Application No. 27721/95
                      by NAP Holdings UK Ltd
                      against the United Kingdom

     The European Commission of Human Rights (First Chamber) sitting
in private on 12 April 1996, the following members being present:

           Mr.   C.L. ROZAKIS, President
           Mrs.  J. LIDDY
           MM.   E. BUSUTTIL
                 A.S. GÖZÜBÜYÜK
                 A. WEITZEL
                 M.P. PELLONPÄÄ
                 B. MARXER
                 B. CONFORTI
                 N. BRATZA
                 I. BÉKÉS
                 E. KONSTANTINOV
                 G. RESS
                 A. PERENIC
                 C. BÎRSAN
                 K. HERNDL

           Mrs.  M.F. BUQUICCHIO, Secretary to the Chamber

     Having regard to Article 25 of the Convention for the Protection
of Human Rights and Fundamental Freedoms;

     Having regard to the application introduced on 15 May 1995 by NAP
Holdings UK Ltd against the United Kingdom and registered on 26 June
1995 under file No. 27721/95;

     Having regard to the report provided for in Rule 47 of the Rules
of Procedure of the Commission;

     Having deliberated;

     Decides as follows:


     The applicant ("NAPUK") is a limited company with its head office
in London.  It is represented before the Commission by Mr. E. Sparrow,
of Messrs. Ashurst Morris Crisp, solicitors, with Mr. D. Pannick, QC,
and Messrs. P. Duffy and K. Prosser, counsel.  The facts of the case,
as submitted by NAPUK's representatives, may be summarised as follows.

     Prior to 23 April 1983 NAPUK and Astbro Inc. ("Astbro") were
wholly-owned subsidiaries of Exco Overseas Ltd. ("Overseas").  They
were therefore members of the same group of companies for the purposes
of corporation tax on chargeable gains.  On 23 April 1983, NAPUK
acquired the Astbro shares from Overseas in exchange for an issue to
Overseas of a further 20 million ordinary shares in NAPUK.  Clearances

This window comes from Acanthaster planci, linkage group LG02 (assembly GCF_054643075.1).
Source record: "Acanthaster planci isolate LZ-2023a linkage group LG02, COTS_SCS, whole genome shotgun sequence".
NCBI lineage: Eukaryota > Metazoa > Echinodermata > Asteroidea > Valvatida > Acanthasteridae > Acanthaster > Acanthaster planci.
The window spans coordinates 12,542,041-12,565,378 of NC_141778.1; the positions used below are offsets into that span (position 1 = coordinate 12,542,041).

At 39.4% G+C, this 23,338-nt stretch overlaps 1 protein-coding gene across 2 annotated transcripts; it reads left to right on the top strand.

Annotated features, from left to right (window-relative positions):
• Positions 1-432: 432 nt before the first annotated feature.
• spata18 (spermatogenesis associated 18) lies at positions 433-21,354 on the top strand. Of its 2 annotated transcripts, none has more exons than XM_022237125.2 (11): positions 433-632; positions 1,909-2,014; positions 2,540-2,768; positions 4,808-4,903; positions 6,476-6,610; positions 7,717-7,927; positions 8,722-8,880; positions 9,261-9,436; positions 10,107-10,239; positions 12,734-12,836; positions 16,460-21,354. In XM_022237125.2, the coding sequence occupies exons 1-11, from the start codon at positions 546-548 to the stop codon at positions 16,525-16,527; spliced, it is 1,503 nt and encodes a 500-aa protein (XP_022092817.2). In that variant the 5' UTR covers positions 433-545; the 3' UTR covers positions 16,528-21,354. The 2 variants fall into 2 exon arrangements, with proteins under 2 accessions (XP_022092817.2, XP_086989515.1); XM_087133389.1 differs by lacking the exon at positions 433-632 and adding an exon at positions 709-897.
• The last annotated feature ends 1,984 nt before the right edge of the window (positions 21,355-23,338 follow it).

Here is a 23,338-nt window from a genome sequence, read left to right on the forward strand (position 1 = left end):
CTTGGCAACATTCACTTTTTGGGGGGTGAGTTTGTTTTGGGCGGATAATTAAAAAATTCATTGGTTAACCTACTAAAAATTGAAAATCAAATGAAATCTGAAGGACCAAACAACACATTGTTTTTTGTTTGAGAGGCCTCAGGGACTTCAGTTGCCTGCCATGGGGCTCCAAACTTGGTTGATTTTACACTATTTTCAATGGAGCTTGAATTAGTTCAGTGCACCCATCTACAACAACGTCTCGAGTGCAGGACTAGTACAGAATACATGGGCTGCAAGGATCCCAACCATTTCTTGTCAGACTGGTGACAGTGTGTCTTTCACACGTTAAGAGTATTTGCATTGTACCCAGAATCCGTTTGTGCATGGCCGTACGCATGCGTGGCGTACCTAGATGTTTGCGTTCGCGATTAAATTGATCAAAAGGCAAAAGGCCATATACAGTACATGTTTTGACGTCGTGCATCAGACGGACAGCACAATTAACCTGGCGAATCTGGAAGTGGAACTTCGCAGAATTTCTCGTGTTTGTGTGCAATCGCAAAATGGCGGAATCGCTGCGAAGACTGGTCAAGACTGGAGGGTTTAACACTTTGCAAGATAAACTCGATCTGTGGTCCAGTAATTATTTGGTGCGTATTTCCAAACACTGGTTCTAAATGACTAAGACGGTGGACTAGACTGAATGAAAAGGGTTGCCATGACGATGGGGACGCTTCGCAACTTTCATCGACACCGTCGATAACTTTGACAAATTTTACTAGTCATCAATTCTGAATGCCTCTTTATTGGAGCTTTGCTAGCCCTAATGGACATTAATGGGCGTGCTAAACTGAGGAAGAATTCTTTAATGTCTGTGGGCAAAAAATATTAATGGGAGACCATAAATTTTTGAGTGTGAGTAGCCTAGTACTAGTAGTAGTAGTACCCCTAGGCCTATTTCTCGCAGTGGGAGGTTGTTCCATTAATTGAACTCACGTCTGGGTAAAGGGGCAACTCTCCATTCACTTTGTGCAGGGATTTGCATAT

for the proposed transactions had been sought and obtained from the
Inland Revenue, which thereby accepted that the acquisition was for
bona fide commercial reasons.

     Overseas had acquired the Astbro shares in 1981 and 1982 for some
$7.5m.  NAPUK acquired them in April 1983, when they were worth some
$400m.  In August 1985, NAPUK sold the Astbro shares outside the group
for $431m.

     On 25 February 1986 Hoffmann J. gave judgment on an appeal from
a decision of the General Commissioners of Income Tax in the case of
Westcott (Inspector of Taxes) v. Woolcombers Ltd. ([1986] STC 182).
The judgment confirmed the General Commissioners' findings in 1981
that, where a company (A) transferred the entire issued share capital
in a subsidiary company (B) to another subsidiary company (C) in
exchange for a new allotment of shares in company C, the transfer of
shares in company B amounted to a "disposal" for the purposes of
Schedule 13, para. 2(1) to the Finance Act 1965 (replaced by Section
273 (1) of the Income and Corporation Taxes Act 1970, as amended).  The
effect of the decision was that, for the purposes of computing company
C's chargeable gains or allowable losses arising on the sale of the
shares in company B outside the group, the acquisition cost of those
shares was to be treated as the consideration originally paid by
company A.  The judgment surprised the financial community because it
had thitherto been assumed by both taxpayers and the Revenue that such
a transfer did not give rise to a "disposal" and that the acquisition
cost of the shares on a sale outside the group was to be treated as the
value of the shares at the time of the exchange.

     On 6 January 1989 NAPUK was assessed to tax on the capital gain
on the sale of the Astbro shares, represented by the difference between
the original purchase price paid by Overseas ($7.5m) and the sale price
of the shares ($431m).  NAPUK was accordingly assessed to tax in the
sum of £230m.

     NAPUK appealed, contending that the tax should be assessed on the
difference in value between the date when it, NAPUK, acquired the
shares (value $400 m) and when it sold them (for $431 m).

     On 31 July 1987 the Court of Appeal dismissed the Crown's appeal
against Hoffmann J's judgment in the Woolcombers case ([1987] STC 600).